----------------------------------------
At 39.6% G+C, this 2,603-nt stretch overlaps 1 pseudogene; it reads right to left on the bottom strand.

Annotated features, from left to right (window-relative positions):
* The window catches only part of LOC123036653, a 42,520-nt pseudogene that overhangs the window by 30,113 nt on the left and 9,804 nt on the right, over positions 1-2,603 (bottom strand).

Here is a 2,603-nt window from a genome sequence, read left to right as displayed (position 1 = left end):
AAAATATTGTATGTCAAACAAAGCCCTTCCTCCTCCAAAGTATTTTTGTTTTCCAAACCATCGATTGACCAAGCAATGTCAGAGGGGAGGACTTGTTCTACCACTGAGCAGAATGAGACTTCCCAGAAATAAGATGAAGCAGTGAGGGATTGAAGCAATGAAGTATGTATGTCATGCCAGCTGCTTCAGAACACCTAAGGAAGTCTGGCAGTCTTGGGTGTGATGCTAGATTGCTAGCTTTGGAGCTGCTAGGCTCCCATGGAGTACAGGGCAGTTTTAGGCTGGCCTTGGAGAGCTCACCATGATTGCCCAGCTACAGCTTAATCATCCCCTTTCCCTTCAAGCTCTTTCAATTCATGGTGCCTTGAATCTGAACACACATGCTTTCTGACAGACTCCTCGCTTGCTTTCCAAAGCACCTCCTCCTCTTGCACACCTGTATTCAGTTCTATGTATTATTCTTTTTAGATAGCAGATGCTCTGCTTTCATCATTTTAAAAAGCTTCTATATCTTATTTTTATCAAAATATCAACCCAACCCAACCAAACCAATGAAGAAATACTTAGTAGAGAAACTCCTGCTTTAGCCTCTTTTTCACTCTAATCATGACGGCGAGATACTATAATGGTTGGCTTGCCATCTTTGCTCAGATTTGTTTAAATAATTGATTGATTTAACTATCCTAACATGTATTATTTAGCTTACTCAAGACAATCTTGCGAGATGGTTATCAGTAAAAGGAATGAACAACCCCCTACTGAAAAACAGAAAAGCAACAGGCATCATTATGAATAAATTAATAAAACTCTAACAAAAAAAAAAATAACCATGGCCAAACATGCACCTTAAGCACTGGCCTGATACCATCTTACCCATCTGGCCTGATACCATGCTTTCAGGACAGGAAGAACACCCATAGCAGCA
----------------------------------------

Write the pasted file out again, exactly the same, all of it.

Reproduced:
At 39.6% G+C, this 2,603-nt stretch overlaps 1 pseudogene; it reads right to left on the bottom strand.

Annotated features, from left to right (window-relative positions):
* The window catches only part of LOC123036653, a 42,520-nt pseudogene that overhangs the window by 30,113 nt on the left and 9,804 nt on the right, over positions 1-2,603 (bottom strand).

Here is a 2,603-nt window from a genome sequence, read left to right as displayed (position 1 = left end):
AAAATATTGTATGTCAAACAAAGCCCTTCCTCCTCCAAAGTATTTTTGTTTTCCAAACCATCGATTGACCAAGCAATGTCAGAGGGGAGGACTTGTTCTACCACTGAGCAGAATGAGACTTCCCAGAAATAAGATGAAGCAGTGAGGGATTGAAGCAATGAAGTATGTATGTCATGCCAGCTGCTTCAGAACACCTAAGGAAGTCTGGCAGTCTTGGGTGTGATGCTAGATTGCTAGCTTTGGAGCTGCTAGGCTCCCATGGAGTACAGGGCAGTTTTAGGCTGGCCTTGGAGAGCTCACCATGATTGCCCAGCTACAGCTTAATCATCCCCTTTCCCTTCAAGCTCTTTCAATTCATGGTGCCTTGAATCTGAACACACATGCTTTCTGACAGACTCCTCGCTTGCTTTCCAAAGCACCTCCTCCTCTTGCACACCTGTATTCAGTTCTATGTATTATTCTTTTTAGATAGCAGATGCTCTGCTTTCATCATTTTAAAAAGCTTCTATATCTTATTTTTATCAAAATATCAACCCAACCCAACCAAACCAATGAAGAAATACTTAGTAGAGAAACTCCTGCTTTAGCCTCTTTTTCACTCTAATCATGACGGCGAGATACTATAATGGTTGGCTTGCCATCTTTGCTCAGATTTGTTTAAATAATTGATTGATTTAACTATCCTAACATGTATTATTTAGCTTACTCAAGACAATCTTGCGAGATGGTTATCAGTAAAAGGAATGAACAACCCCCTACTGAAAAACAGAAAAGCAACAGGCATCATTATGAATAAATTAATAAAACTCTAACAAAAAAAAAAATAACCATGGCCAAACATGCACCTTAAGCACTGGCCTGATACCATCTTACCCATCTGGCCTGATACCATGCTTTCAGGACAGGAAGAACACCCATAGCAGCA